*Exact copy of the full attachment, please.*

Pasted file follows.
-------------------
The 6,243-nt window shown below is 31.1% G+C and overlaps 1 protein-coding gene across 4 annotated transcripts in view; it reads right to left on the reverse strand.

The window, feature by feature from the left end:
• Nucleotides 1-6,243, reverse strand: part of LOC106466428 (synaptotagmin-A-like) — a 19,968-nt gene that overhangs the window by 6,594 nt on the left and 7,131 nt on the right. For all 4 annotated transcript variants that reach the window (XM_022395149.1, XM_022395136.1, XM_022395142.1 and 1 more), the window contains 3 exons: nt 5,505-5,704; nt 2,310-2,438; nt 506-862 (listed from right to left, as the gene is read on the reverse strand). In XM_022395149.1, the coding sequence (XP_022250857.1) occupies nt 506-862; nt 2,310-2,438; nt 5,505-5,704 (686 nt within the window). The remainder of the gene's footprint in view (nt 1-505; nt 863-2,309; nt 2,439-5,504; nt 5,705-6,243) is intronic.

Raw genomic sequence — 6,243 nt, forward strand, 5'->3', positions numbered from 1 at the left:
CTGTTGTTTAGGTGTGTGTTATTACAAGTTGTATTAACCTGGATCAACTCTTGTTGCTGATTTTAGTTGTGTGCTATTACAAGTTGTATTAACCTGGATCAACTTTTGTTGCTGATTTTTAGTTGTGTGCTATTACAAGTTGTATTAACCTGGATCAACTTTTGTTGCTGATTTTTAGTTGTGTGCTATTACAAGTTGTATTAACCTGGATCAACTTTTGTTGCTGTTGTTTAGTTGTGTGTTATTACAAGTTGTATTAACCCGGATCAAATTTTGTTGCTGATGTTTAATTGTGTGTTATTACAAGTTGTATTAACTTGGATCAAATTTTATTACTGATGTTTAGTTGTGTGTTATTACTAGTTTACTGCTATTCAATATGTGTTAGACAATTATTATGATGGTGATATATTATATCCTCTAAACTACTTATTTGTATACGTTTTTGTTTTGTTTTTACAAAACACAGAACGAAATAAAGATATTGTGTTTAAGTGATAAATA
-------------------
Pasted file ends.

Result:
The 6,243-nt window shown below is 31.1% G+C and overlaps 1 protein-coding gene across 4 annotated transcripts in view; it reads right to left on the reverse strand.

The window, feature by feature from the left end:
• Nucleotides 1-6,243, reverse strand: part of LOC106466428 (synaptotagmin-A-like) — a 19,968-nt gene that overhangs the window by 6,594 nt on the left and 7,131 nt on the right. For all 4 annotated transcript variants that reach the window (XM_022395149.1, XM_022395136.1, XM_022395142.1 and 1 more), the window contains 3 exons: nt 5,505-5,704; nt 2,310-2,438; nt 506-862 (listed from right to left, as the gene is read on the reverse strand). In XM_022395149.1, the coding sequence (XP_022250857.1) occupies nt 506-862; nt 2,310-2,438; nt 5,505-5,704 (686 nt within the window). The remainder of the gene's footprint in view (nt 1-505; nt 863-2,309; nt 2,439-5,504; nt 5,705-6,243) is intronic.

Raw genomic sequence — 6,243 nt, forward strand, 5'->3', positions numbered from 1 at the left:
CTGTTGTTTAGGTGTGTGTTATTACAAGTTGTATTAACCTGGATCAACTCTTGTTGCTGATTTTAGTTGTGTGCTATTACAAGTTGTATTAACCTGGATCAACTTTTGTTGCTGATTTTTAGTTGTGTGCTATTACAAGTTGTATTAACCTGGATCAACTTTTGTTGCTGATTTTTAGTTGTGTGCTATTACAAGTTGTATTAACCTGGATCAACTTTTGTTGCTGTTGTTTAGTTGTGTGTTATTACAAGTTGTATTAACCCGGATCAAATTTTGTTGCTGATGTTTAATTGTGTGTTATTACAAGTTGTATTAACTTGGATCAAATTTTATTACTGATGTTTAGTTGTGTGTTATTACTAGTTTACTGCTATTCAATATGTGTTAGACAATTATTATGATGGTGATATATTATATCCTCTAAACTACTTATTTGTATACGTTTTTGTTTTGTTTTTACAAAACACAGAACGAAATAAAGATATTGTGTTTAAGTGATAAATA